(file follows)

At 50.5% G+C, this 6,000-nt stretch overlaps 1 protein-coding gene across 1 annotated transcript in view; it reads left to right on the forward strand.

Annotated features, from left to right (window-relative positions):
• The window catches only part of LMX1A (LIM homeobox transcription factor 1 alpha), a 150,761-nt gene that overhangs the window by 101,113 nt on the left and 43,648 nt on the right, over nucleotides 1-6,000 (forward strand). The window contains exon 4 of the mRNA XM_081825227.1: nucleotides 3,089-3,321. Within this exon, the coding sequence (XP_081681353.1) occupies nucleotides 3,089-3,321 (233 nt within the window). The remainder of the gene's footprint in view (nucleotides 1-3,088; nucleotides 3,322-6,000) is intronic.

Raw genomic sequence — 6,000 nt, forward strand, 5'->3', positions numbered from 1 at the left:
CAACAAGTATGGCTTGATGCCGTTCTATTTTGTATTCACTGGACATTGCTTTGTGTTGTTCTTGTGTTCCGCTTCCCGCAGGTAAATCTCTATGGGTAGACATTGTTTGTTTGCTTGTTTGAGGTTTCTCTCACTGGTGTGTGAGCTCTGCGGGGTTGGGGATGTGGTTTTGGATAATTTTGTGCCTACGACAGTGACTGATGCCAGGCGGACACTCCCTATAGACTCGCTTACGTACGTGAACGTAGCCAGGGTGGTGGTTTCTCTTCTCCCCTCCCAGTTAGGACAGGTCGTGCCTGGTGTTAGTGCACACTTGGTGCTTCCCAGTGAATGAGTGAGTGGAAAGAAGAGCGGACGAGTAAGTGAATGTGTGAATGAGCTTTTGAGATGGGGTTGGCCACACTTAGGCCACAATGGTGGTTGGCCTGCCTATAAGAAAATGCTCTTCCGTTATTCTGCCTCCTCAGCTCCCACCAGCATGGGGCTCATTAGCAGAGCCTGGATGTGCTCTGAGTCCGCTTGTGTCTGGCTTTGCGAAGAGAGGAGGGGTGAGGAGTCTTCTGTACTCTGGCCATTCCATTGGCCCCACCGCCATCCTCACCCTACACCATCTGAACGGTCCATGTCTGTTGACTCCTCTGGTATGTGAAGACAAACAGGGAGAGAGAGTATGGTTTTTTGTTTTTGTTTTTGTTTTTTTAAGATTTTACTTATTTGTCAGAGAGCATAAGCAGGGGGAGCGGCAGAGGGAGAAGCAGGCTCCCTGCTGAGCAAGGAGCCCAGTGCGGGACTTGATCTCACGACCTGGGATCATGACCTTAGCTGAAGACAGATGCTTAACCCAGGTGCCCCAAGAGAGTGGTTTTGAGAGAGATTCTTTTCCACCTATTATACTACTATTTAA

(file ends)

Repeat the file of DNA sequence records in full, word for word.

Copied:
At 50.5% G+C, this 6,000-nt stretch overlaps 1 protein-coding gene across 1 annotated transcript in view; it reads left to right on the forward strand.

Annotated features, from left to right (window-relative positions):
• The window catches only part of LMX1A (LIM homeobox transcription factor 1 alpha), a 150,761-nt gene that overhangs the window by 101,113 nt on the left and 43,648 nt on the right, over nucleotides 1-6,000 (forward strand). The window contains exon 4 of the mRNA XM_081825227.1: nucleotides 3,089-3,321. Within this exon, the coding sequence (XP_081681353.1) occupies nucleotides 3,089-3,321 (233 nt within the window). The remainder of the gene's footprint in view (nucleotides 1-3,088; nucleotides 3,322-6,000) is intronic.

Raw genomic sequence — 6,000 nt, forward strand, 5'->3', positions numbered from 1 at the left:
CAACAAGTATGGCTTGATGCCGTTCTATTTTGTATTCACTGGACATTGCTTTGTGTTGTTCTTGTGTTCCGCTTCCCGCAGGTAAATCTCTATGGGTAGACATTGTTTGTTTGCTTGTTTGAGGTTTCTCTCACTGGTGTGTGAGCTCTGCGGGGTTGGGGATGTGGTTTTGGATAATTTTGTGCCTACGACAGTGACTGATGCCAGGCGGACACTCCCTATAGACTCGCTTACGTACGTGAACGTAGCCAGGGTGGTGGTTTCTCTTCTCCCCTCCCAGTTAGGACAGGTCGTGCCTGGTGTTAGTGCACACTTGGTGCTTCCCAGTGAATGAGTGAGTGGAAAGAAGAGCGGACGAGTAAGTGAATGTGTGAATGAGCTTTTGAGATGGGGTTGGCCACACTTAGGCCACAATGGTGGTTGGCCTGCCTATAAGAAAATGCTCTTCCGTTATTCTGCCTCCTCAGCTCCCACCAGCATGGGGCTCATTAGCAGAGCCTGGATGTGCTCTGAGTCCGCTTGTGTCTGGCTTTGCGAAGAGAGGAGGGGTGAGGAGTCTTCTGTACTCTGGCCATTCCATTGGCCCCACCGCCATCCTCACCCTACACCATCTGAACGGTCCATGTCTGTTGACTCCTCTGGTATGTGAAGACAAACAGGGAGAGAGAGTATGGTTTTTTGTTTTTGTTTTTGTTTTTTTAAGATTTTACTTATTTGTCAGAGAGCATAAGCAGGGGGAGCGGCAGAGGGAGAAGCAGGCTCCCTGCTGAGCAAGGAGCCCAGTGCGGGACTTGATCTCACGACCTGGGATCATGACCTTAGCTGAAGACAGATGCTTAACCCAGGTGCCCCAAGAGAGTGGTTTTGAGAGAGATTCTTTTCCACCTATTATACTACTATTTAA